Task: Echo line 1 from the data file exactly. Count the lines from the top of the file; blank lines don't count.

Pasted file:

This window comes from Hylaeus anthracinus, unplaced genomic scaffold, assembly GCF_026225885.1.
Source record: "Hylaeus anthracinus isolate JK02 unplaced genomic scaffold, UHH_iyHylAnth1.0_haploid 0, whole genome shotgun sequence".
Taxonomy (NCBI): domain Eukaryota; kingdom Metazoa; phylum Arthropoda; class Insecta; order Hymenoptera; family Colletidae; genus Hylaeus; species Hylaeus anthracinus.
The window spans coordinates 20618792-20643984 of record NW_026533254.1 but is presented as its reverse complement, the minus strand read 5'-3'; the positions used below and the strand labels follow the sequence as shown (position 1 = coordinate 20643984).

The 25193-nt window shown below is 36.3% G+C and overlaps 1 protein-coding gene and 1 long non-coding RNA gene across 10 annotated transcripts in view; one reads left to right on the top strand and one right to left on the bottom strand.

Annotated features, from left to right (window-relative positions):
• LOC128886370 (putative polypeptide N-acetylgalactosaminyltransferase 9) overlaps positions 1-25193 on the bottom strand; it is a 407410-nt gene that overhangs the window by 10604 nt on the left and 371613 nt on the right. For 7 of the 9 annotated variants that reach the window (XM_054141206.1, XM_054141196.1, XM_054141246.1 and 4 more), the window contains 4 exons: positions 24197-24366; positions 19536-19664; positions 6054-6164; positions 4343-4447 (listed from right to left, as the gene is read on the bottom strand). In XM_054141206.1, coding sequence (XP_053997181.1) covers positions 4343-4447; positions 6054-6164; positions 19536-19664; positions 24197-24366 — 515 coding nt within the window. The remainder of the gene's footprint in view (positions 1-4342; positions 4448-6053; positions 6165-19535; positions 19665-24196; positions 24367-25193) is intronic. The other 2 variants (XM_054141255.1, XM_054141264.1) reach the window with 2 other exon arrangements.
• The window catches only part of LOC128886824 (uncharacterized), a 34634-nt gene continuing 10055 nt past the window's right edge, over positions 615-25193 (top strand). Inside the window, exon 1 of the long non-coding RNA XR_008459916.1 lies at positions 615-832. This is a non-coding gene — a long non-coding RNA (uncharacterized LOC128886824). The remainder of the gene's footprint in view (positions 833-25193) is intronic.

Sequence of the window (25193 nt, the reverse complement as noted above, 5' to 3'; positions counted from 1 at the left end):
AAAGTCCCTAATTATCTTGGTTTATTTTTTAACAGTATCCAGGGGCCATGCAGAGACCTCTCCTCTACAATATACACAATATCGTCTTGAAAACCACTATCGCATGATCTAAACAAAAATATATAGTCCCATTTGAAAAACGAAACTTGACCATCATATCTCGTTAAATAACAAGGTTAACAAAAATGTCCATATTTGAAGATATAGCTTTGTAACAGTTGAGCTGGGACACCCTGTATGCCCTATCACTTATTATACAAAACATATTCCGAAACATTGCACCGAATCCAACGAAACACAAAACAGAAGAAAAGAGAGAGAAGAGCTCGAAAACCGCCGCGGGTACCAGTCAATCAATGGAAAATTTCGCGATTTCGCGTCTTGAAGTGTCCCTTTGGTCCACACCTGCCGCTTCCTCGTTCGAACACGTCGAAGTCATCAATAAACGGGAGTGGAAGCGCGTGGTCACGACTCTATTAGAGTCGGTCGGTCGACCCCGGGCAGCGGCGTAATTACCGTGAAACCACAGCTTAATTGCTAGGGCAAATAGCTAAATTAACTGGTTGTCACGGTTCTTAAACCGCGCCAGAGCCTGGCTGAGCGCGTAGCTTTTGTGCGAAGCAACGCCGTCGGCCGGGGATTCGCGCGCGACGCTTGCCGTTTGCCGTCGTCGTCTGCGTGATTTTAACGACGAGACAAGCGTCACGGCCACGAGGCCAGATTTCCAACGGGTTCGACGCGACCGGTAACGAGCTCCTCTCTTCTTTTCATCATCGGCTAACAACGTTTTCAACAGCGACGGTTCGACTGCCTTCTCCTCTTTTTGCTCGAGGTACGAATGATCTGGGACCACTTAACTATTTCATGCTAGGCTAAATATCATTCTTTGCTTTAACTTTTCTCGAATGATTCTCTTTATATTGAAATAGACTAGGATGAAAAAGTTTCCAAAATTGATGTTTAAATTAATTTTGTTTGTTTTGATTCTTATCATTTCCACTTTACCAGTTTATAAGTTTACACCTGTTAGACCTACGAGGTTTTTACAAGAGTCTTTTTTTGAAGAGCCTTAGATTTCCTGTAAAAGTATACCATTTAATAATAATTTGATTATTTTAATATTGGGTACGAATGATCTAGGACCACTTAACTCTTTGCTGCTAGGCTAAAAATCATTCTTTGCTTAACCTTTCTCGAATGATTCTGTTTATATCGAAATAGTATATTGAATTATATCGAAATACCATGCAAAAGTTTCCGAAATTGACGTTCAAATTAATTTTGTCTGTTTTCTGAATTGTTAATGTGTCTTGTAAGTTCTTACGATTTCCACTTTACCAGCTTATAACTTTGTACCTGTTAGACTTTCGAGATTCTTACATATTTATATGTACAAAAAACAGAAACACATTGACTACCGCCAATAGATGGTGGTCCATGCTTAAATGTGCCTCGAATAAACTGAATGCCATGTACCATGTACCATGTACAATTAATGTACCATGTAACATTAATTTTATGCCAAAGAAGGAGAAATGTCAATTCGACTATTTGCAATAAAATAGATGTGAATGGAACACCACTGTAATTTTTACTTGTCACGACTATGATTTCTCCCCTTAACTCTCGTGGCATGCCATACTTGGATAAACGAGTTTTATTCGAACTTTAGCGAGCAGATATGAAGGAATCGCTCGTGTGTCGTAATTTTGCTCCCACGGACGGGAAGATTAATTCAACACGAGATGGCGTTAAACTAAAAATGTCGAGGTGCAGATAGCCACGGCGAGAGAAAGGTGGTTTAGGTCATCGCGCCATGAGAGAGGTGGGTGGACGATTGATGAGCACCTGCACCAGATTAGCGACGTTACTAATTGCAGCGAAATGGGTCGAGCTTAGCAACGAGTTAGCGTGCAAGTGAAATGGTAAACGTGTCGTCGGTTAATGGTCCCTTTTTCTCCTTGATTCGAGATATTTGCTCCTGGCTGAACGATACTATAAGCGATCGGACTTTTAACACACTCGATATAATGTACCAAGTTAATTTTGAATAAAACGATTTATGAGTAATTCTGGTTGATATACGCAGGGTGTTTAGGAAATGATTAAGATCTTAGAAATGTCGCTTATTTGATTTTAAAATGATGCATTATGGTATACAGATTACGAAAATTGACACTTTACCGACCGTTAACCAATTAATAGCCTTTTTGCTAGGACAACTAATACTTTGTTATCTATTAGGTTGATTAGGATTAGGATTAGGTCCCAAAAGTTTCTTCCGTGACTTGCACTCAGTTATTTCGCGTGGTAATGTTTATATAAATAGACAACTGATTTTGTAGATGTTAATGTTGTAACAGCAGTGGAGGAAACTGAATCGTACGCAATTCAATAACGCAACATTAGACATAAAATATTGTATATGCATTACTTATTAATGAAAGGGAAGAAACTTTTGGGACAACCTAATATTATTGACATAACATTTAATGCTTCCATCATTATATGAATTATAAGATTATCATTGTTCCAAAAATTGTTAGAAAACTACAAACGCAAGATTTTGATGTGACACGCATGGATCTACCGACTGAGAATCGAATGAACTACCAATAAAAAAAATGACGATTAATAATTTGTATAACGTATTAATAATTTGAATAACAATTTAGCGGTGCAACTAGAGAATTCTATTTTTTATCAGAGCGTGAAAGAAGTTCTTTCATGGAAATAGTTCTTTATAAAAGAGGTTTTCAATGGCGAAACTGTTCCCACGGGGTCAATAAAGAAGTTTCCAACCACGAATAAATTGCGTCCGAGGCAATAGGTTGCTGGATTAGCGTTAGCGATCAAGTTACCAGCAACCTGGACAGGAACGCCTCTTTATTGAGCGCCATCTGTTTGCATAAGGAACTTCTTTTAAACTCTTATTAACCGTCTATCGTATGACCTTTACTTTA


This window comes from Hylaeus anthracinus, unplaced genomic scaffold, assembly GCF_026225885.1.